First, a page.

A few weeks ago, Paolo Belcastro asked, “What happens when every human can program a computer?“
We can only speculate, but it’s worth doing so. I hope this will refill your stock of optimism during a bombardment of doom prophecies.
To get an idea of what might happen if software development becomes accessible to most people, let’s consider what happened when publishing did. The internet lowered the barrier to entry to share ideas with the world, then tools the likes of WordPress and YouTube1 essentially shattered it2.
It’s hard to understate the consequences of giving people who felt they had something to share with the world the ability to do so, bypassing gatekeepers and distributors, and removing the obstacle of learning how to manage a web server or code HTML pages. Everyone is better off for it, starting at the individual level, through to the economy, and all the way up to humanity itself.
Consider entertainment. How much of what you read and watch comes from people’s blogs, Twitter feeds, YouTube channels, or Instagram feeds? How bland would your entertainment be if you went back just 20 years?
Since publishing became accessible to anyone with an internet connection, the courage to hit publish, and the grit to hone their skills, we have unlocked a treasure trove of human potential. The ways one can apply their intellect today are orders of magnitude more than it was a few decades ago. The result is that many more people today have a chance to self-actualize than ever before. No matter your passion, you’ll find a group of people interested to hear about it online.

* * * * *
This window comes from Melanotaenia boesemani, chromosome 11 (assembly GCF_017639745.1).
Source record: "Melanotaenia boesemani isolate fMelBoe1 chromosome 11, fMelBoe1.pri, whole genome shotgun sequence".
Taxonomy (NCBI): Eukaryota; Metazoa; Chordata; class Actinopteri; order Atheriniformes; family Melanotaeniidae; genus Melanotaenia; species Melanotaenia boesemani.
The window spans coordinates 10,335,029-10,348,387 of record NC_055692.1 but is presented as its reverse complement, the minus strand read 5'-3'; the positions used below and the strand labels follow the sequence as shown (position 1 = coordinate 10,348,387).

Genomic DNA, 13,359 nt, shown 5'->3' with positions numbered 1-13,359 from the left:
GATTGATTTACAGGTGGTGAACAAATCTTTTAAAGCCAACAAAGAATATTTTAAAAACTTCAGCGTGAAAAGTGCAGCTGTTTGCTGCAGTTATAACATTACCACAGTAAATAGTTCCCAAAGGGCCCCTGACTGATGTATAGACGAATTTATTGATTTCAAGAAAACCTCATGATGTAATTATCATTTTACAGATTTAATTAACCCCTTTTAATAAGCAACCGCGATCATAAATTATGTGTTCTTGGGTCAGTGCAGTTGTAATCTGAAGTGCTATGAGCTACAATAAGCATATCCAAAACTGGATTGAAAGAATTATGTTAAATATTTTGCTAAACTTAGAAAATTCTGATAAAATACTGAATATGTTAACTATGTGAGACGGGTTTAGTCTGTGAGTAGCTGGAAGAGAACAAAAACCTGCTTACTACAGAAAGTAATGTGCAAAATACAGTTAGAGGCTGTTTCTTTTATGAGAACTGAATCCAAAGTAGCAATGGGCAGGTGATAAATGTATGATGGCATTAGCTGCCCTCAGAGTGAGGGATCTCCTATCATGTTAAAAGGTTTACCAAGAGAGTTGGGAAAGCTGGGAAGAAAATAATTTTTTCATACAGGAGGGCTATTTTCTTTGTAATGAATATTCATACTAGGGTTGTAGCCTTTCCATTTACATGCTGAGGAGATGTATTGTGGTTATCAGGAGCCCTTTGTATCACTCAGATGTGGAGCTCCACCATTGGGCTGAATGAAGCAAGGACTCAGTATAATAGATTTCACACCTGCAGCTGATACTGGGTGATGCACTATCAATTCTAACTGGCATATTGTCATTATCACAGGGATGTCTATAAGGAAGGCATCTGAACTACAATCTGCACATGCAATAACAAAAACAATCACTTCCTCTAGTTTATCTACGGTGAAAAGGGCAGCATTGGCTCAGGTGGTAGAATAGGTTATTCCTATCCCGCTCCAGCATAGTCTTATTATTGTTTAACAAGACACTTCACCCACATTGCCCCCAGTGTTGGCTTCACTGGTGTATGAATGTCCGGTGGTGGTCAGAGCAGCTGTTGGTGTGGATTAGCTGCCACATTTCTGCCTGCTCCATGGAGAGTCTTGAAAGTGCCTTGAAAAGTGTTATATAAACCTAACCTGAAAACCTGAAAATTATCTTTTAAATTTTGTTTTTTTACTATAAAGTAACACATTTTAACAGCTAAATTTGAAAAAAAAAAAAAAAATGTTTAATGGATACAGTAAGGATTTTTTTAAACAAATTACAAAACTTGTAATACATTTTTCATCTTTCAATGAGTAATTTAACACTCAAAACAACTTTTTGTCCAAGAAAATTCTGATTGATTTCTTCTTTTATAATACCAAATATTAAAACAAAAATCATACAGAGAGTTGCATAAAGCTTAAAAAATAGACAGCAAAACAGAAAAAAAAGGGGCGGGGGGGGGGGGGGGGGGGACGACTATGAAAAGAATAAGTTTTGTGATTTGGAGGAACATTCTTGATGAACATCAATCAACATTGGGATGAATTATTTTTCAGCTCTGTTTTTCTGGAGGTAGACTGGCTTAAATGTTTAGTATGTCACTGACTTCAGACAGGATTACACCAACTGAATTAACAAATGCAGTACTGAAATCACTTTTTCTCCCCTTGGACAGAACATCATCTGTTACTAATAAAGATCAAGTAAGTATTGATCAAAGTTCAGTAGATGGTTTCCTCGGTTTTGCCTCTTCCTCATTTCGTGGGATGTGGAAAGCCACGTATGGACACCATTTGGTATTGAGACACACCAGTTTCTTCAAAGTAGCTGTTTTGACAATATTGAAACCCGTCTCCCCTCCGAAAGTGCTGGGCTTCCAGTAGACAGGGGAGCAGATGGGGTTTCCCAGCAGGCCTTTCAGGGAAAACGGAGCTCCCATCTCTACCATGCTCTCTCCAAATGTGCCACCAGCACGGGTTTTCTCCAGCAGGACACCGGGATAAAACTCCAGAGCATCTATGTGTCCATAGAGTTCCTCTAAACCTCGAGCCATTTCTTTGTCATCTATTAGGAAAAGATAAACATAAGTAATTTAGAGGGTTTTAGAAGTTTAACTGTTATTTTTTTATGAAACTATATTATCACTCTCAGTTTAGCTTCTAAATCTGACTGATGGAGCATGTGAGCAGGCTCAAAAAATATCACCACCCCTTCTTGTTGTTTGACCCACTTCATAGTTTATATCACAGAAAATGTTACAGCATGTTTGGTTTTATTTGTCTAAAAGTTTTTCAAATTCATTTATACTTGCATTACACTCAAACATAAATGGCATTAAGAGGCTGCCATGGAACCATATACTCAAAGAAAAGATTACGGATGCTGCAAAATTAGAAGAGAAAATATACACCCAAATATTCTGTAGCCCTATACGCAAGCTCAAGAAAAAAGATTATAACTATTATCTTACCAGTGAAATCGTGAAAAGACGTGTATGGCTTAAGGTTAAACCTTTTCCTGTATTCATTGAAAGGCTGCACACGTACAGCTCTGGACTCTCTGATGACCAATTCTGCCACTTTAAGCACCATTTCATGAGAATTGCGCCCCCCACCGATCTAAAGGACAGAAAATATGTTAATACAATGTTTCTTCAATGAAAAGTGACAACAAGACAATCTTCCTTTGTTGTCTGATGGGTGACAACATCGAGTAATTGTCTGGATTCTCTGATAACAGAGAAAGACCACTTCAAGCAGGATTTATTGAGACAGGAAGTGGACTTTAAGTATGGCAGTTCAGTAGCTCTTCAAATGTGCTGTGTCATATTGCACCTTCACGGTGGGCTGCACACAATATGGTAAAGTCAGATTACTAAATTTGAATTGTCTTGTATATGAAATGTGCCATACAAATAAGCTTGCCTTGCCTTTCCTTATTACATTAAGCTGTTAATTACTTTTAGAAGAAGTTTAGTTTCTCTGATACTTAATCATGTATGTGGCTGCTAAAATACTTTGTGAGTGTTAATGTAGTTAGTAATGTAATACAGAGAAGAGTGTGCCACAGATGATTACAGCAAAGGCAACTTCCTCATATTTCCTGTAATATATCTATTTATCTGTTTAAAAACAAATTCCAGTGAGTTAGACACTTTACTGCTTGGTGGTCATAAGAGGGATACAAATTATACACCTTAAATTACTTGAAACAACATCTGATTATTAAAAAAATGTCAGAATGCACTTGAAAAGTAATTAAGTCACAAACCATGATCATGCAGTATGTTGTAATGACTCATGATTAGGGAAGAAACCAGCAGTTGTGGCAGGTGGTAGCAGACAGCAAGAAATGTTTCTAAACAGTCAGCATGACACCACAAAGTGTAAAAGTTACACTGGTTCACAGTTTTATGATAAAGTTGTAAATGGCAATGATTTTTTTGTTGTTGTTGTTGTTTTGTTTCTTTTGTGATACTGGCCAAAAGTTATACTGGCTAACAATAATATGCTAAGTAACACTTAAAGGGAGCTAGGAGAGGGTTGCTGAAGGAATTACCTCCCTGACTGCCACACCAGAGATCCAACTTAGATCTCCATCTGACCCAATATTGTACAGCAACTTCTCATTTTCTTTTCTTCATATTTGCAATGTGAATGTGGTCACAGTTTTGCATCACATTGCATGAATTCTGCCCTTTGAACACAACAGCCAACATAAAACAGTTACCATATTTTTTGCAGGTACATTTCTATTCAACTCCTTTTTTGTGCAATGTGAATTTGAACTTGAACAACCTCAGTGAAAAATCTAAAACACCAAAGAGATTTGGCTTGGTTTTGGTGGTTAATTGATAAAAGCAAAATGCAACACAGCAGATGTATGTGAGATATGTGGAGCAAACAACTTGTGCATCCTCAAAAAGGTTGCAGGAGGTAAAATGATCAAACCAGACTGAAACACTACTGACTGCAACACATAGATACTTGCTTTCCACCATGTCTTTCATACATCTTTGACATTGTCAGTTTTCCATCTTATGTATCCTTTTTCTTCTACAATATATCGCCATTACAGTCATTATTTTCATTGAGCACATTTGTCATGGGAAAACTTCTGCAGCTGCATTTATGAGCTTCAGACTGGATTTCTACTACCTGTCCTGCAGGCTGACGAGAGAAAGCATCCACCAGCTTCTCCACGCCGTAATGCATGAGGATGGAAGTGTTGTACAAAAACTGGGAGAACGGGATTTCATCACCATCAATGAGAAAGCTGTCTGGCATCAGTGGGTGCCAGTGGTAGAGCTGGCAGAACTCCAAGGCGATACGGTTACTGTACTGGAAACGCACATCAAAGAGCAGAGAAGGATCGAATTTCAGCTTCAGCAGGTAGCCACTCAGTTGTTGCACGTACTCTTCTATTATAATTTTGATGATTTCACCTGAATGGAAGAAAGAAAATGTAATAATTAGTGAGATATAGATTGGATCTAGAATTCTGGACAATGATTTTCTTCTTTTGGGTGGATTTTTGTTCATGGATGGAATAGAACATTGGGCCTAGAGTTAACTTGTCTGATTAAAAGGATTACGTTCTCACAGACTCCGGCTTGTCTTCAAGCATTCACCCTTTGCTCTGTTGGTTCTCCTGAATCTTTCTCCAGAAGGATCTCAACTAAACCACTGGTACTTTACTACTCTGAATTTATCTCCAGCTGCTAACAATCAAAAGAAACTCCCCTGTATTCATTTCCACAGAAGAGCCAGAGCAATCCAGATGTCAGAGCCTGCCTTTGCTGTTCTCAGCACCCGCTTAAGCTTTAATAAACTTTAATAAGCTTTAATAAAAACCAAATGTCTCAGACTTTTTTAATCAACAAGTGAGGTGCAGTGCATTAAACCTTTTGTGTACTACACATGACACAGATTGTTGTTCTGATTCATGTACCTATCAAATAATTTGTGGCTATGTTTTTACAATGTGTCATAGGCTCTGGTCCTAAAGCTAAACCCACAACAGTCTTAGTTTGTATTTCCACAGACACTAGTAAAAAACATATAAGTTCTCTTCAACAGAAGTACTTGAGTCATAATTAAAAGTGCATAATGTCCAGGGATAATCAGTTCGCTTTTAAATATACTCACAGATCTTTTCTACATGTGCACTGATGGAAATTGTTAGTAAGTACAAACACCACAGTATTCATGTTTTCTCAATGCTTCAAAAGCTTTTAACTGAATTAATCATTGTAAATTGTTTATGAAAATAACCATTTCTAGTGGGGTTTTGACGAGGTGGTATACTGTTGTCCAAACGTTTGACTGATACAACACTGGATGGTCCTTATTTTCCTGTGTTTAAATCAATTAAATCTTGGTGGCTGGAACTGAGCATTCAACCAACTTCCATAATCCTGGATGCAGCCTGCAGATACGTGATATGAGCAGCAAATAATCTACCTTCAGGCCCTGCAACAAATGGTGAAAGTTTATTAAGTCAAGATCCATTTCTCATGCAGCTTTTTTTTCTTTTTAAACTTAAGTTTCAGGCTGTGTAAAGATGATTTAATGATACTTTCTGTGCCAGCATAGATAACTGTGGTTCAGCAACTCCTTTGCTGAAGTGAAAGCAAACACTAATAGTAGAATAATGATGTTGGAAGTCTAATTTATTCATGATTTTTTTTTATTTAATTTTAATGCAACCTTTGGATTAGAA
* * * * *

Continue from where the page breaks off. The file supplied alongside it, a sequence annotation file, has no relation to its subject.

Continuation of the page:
Most people who participate in the great online game receive little more than a consolation prize. Some can turn it into a side hustle or even a full-time job, and a lucky, talented minority into a source of tremendous wealth. Entire industries have flourished to support the army of independent creators.
Beyond its effect on the GDP, empowering people to share their ideas accelerates progress. In The Rational Optimist, Matt Ridley argues that progress happens when ideas are given a chance to mingle, collide, and combine with each other. The more ideas we allow to collide, the higher the chances a spark of progress will be emitted.
Given the massive benefits that lowering the barrier to publishing ideas generated, imagine what lowering the barrier to entry to building ideas could do.
Generative AIs could do to programming what WordPress and YouTube did to publishing. They could remove the barrier to entry and give anyone with access to the internet a shot at making their ideas concrete.
As an iOS developer, I often get pitched app ideas from acquaintances. Some of those potential apps are actually cool, but I don’t have the time to work on them. How many great apps and games have not materialized into the world because the people who imagined them didn’t have the means to code them?
Imagine what could happen if anyone could get their app ideas into the world. Imagine how much time could be saved if anyone who needed to automate a mundane task could write a script for it. Imagine all the untapped potential that could be unleashed and all the progress it would generate.
1 – I’m using WordPress and YouTube as shortcuts for content management software and video streaming services. There are, of course, many alternatives in the market, but those are the most prominent names. Also, full disclosure, at the time of writing, I am employed by the makers of WordPress.com–not to be confused with WordPress.org–although this article is not part of the work I’m doing there.
2 – It’s worth acknowledging that the barrier, however low, remains. One needs a smartphone or laptop, access to the internet, and enough time and mental bandwidth to create. Unfortunately, these are not universal commodities and not everyone has access to them.